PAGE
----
This year seems to have a significant meaning in Super 8, as this is the year the humans made contact with the alien in the experiments. During the flashback sequence in the lab, the file folder containing the experimental data has the year prominently displayed in bold writing, so it doesn't seem like this is just a piece of trivia for the viewer.

It seems as though the placement of a prominent African-American scientist in a lead role in this important experiment, who is then stifled, shamed, and silenced, amidst an America steeped in racial inequality and the nascent civil rights movement is more than an coincidence.

Is there any other evidence of inequality being a theme in the film, and does this relate to the "alien" aspect?

2 Answers 2


The civil rights context in 1958 was marked by sharp division and the beginnings of a greater activism. I summarize some of the important events in the preceding few years.

The modern era of the Civil Rights Movement in the United States began with the Supreme Court's 1954 decision in Brown v. Board of Education, requiring desegregation in public schools. Most of the events in the following years resulted from attempts to achieve desegregation in other realms or to resist it.

In 1955, fourteen-year-old Emmett Till was lynched in Mississippi for whistling at a white woman. News coverage sparked national outrage, but two men accused of the crime were acquitted.

The Montgomery Bus boycott of 1955–1956 began when Rosa Parks refused to yield her seat to a white passenger. The boycott lasted just over a year until a court ordered the desegregation of the buses in Montgomery. The boycott was organized by the Montgomery Improvement Association, under the leader ship of Martin Luther King, Jr.

In 1957, a crisis occurred when the governor of Arkansas called out the National Guard to prevent the admission of nine black students to Little Rock Central High School. It was resolved when President Eisenhower took control of the National Guard in Arkansas and ordered them to return to barracks and used troops from the 101st Airborne Division to protect the students. In 1958, at the end of the school year, Little Rock and other school systems in the south closed their schools completely rather than continue with integration.

The first "sit-ins" had occurred as early as 1939, but in 1958, their use expanded greatly. During the year, sit-ins at lunch counters in Kansas and Oklahoma led two the successful integration of two chains of drug stores.

Despite the presence of a sympathetic African-American scientist in the film, it has received little critical appreciation for how it addresses racial issues. Even a comparatively favorable examination finds that it essentially calls for a "separate but equal" solution to race issues; others accuse it of avoiding the issue or of simply being racist.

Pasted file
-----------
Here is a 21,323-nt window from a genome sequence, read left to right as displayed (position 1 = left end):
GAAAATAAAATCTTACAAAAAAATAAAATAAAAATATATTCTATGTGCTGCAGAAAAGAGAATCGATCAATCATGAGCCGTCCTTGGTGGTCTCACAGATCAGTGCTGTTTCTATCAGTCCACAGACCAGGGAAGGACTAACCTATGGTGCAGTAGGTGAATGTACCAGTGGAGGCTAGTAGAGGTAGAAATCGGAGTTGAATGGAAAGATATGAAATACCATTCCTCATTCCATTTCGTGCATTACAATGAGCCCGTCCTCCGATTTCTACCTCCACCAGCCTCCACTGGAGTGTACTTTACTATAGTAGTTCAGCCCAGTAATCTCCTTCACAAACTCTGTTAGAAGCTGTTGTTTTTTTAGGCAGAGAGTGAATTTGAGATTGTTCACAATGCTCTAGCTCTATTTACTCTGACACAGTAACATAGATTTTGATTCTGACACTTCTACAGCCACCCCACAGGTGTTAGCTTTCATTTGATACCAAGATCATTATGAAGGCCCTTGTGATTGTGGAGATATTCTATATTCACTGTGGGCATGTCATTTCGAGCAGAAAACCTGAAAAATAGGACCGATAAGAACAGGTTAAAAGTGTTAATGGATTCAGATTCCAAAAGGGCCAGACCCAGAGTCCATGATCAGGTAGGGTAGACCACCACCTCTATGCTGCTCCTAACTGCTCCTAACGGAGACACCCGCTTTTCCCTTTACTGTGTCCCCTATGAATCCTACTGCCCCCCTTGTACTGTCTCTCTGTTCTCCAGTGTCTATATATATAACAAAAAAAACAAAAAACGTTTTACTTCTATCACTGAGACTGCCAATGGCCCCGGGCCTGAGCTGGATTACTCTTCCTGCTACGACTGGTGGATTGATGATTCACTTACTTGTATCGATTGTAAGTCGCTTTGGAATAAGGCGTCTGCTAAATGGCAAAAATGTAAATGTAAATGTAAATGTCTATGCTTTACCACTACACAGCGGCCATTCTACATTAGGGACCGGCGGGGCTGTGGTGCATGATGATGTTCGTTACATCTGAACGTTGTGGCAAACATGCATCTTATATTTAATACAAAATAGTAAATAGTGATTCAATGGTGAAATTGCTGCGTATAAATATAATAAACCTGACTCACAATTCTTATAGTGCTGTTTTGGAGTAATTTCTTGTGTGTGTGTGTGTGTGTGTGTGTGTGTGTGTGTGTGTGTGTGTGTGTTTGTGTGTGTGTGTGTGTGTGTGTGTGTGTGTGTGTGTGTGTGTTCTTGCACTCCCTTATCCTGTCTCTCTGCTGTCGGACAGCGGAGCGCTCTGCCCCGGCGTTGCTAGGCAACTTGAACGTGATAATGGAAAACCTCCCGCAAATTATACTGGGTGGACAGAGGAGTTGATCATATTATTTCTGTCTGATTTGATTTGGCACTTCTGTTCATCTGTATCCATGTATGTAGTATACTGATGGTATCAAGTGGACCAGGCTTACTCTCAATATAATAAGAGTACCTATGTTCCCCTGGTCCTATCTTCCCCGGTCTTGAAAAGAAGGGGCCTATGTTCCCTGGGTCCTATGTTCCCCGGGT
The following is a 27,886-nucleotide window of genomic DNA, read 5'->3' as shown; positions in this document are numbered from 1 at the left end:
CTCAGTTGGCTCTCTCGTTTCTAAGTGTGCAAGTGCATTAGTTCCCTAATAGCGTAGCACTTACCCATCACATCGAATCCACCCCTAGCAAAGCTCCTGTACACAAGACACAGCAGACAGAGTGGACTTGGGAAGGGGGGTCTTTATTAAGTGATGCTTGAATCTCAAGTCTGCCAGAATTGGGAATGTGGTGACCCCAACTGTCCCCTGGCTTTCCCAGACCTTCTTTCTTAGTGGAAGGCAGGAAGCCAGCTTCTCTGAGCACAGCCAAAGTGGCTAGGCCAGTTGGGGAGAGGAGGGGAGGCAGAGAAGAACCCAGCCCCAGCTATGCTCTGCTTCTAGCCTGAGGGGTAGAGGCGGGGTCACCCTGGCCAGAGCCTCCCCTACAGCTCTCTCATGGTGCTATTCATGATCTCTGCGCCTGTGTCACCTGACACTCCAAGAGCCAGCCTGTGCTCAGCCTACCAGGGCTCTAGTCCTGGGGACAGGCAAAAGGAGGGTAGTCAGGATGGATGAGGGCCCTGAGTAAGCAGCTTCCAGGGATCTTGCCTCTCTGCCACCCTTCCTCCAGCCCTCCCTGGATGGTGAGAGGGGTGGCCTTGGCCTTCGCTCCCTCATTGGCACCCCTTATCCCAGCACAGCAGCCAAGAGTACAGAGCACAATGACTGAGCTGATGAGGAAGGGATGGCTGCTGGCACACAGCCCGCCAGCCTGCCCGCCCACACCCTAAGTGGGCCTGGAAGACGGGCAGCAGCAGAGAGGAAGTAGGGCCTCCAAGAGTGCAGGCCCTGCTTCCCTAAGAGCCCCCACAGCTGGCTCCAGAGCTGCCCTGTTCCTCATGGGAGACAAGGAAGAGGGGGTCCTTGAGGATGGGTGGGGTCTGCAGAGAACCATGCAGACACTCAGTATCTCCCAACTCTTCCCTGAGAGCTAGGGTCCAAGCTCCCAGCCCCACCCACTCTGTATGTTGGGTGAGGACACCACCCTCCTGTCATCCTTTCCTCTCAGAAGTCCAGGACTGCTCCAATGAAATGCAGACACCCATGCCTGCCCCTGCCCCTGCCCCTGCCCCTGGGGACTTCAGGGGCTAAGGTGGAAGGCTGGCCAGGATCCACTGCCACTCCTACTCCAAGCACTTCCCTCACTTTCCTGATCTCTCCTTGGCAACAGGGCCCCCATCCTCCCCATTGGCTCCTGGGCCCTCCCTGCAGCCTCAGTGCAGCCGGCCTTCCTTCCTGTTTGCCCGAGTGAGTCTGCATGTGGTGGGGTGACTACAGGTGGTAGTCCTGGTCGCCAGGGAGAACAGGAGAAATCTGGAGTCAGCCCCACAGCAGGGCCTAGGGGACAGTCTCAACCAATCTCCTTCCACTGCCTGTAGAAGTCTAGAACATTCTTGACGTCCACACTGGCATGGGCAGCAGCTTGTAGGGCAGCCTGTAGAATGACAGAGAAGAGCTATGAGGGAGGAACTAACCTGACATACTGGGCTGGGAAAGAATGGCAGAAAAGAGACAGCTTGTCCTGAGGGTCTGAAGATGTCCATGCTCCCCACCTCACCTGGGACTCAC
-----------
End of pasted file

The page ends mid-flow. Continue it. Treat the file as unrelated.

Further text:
• Great finds with the blog posts! Thank you for compiling all of this information.
    – jonsca
    Jun 19, 2013 at 20:53

1958 was heavily affected by the first artificial satellite launch of Sputnik, which was launched October 1957: the satellite was visible around the world due to its low orbit and its radio emissions were easily detectable by any electronics hobbyist.

The cold war was already in force, but Sputnik caused a huge psychological shift called by some the Sputnik Crisis: fear of the Soviet Union now being superior rekindled much the same kind of fear and insecurity as Orson Welle's 1938 radio broadcast did. Grade school curricula were significantly altered to emphasize science and math. The Space Race was immediately kicked off.

I am not aware of any significant African-American associations with 1958 as it precedes the Martin Luther King protests of 1962 and 1963, which largely heralded the civil rights movement. Perhaps repression of the black scientist is symbolism for lost and wasted opportunities for improvement: the scientist loses out on contributing and recognition, and the world loses out for not sharing his gifts, racial prejudice being a deeply lose-lose situation.

  • It's a great answer. I'd like to see if anyone else has any more insight into the racial issues, otherwise, I'll accept.
    – jonsca
    Jun 19, 2013 at 19:57

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